In a book from the Prose Edda additional information is given about Surtr, including that he is stationed guarding the frontier of the fiery realm Múspell, that he will lead “Múspell’s sons” to Ragnarök, and that he will defeat Freyr.

The etymology of “Muspelheim” is uncertain, but may come from Mund-spilli, “world-destroyers”, “wreck of the world”. Muspelheim is fire; and the land to the North, Niflheim, is ice. The two mixed and created water from the melting ice in Ginnungagap. The sun and the stars originate from Muspelheim.

The name Freyr is conjectured to derive from the Proto-Norse *frawjaz, “lord”. *Fraujaz or *Frauwaz (Old High German frô for earlier frôjo, frouwo, Old Saxon frao, frōio, Gothic frauja, Old English frēa, Old Norse freyr), feminine *Frawjō (OHG frouwâ, later also frû, Old Saxon frūa, Old English frōwe, Goth. *fraujô, Old Norse freyja) is a Common Germanic honorific meaning “lord”, “lady”, especially of deities.

The epithet came to be taken as the proper name of two separate deities in Norse mythology, Freyr and Freyja. In both Old Norse and Old High German the female epithet became a female honorific “lady”, in German Frau further weakened to the standard address “Mrs.” and further to the normal word for “woman”, replacing earlier wîp (English wife) and qinô (English queen) “woman”.

Just like Norse Freyja is usually interpreted as a hypostasis of *Frijjō (Frigg), Norse Freyr is associated with Ingwaz (Yngvi) based on the Ynglingasaga which names Yngvi-Freyr as the ancestor of the kings of Sweden, reigning from Gamla Uppsala, which as Common Germanic *Ingwia-fraujaz would have designated the “lord of the Ingvaeones. Both Freyr and Freyja are represented zoomorphically by the pig: Freyr has Gullinbursti (“golden bristles”) while Freyjahas Hildisvíni has (“battle-pig”), and one of Freyja’s many names is Syr, i.e. “sow”.

Old Norse Yngvi, Old High German Inguin and Old English Ingwine all derived from the Proto-Germanic *Ingwaz and are names that relate to a theonym which appears to have been the older name for the god Freyr. Proto-Germanic *Ingwaz was the legendary ancestor of the Ingaevones, or more accurately Ingvaeones, and is also the reconstructed name of the Elder Futhark ŋ rune.

That his epithet *Fraujaz appears in Old Norse compounds Ingvifreyr and Ingunarfreyr, as well as in Old English fréa inguina, both of which mean ‘Lord of the Inguins’, i. e. the god Freyr, strongly indicates that the two deities are either the same or were syncretized at some very early period in the Germanic migration (or possibly before).

The Ingaevones or, as Pliny has it, apparently more accurately, Ingvaeones (“people of Yngvi”), as described in Tacitus’s Germania, written c. 98 CE, were a West Germanic cultural group living along the North Sea coast in the areas of Jutland, Holstein, Frisia and the Danish islands, where they had by the 1st century BCE become further differentiated to a foreigner’s eye into the Frisii, Saxons, Jutes and Angles. The postulated common group of closely related dialects of the Ingvaeones is called Ingvaeonic or North Sea Germanic.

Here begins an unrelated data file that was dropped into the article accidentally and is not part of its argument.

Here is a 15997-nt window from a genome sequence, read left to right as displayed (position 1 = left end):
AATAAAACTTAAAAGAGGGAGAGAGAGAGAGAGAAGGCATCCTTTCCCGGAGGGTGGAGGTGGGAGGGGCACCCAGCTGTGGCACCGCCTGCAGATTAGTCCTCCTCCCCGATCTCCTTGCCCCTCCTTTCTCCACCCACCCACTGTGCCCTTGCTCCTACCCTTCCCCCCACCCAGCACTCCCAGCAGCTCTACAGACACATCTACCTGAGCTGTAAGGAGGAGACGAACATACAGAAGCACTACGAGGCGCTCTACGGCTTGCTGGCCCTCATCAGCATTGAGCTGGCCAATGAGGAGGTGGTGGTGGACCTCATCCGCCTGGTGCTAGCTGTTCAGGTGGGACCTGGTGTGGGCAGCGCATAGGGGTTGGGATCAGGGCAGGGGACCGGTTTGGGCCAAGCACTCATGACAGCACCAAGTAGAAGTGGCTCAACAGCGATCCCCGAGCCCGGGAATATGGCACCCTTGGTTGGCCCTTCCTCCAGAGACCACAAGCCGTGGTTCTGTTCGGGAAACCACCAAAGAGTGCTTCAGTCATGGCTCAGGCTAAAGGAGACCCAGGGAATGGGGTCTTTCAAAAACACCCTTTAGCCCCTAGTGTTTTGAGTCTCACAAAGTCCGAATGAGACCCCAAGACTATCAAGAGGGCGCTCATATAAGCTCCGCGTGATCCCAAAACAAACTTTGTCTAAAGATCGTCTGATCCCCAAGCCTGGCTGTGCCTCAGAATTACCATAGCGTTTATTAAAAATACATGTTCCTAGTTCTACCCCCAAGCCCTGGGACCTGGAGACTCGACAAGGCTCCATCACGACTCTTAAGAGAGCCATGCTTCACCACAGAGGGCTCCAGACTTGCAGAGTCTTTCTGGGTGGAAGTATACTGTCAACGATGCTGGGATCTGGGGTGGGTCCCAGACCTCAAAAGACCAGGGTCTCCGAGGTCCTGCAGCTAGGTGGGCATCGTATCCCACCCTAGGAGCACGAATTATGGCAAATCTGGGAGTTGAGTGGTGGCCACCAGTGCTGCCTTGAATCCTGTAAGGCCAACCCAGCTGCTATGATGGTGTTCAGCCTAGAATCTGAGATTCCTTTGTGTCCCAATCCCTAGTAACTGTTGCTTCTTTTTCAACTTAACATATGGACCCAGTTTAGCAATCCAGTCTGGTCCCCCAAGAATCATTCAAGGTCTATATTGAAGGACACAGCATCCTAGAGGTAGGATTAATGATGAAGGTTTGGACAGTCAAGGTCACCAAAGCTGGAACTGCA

Tacitus’ source categorized the Ingaevones near the ocean as one of the three tribal groups descended from the three sons of Mannus, son of Tuisto, progenitor of all the Germanic peoples, the other two being the Irminones and the Istaevones. According to the speculations of Rafael von Uslar, this threefold subdivision of the West Germanic tribes corresponds to archeological evidence from Late Antiquity.

Pliny ca 80 CE in his Natural History (IV.28) lists the Ingvaeones as one of the five Germanic races, the others being the Vandili (Vandals), the Istvaeones, the Hermiones and the Bastarnae, an ancient people who between 200 BC and 300 AD inhabited the region between the Carpathian mountains and the river Dnieper, to the north and east of ancient Dacia. The ethno-linguistic affiliation of the Bastarnae was probably Germanic, which is supported by ancient historians and modern archeology.

The Ingvaeones, who occupied a territory roughly equivalent to modern Denmark, Frisia and the Low Countries at the turn of the millennium, were mentioned by Pliny the Elder in his Natural Histories as one of “five Germanic tribes”. Pliny asserts their descent from *Ingwaz, perhaps himself the son of *Mannus, the Proto-Germanic ‘first man’. Other names that retain the theonym are Inguiomerus or Ingemar and Yngling, the name of an old Scandinavian dynasty.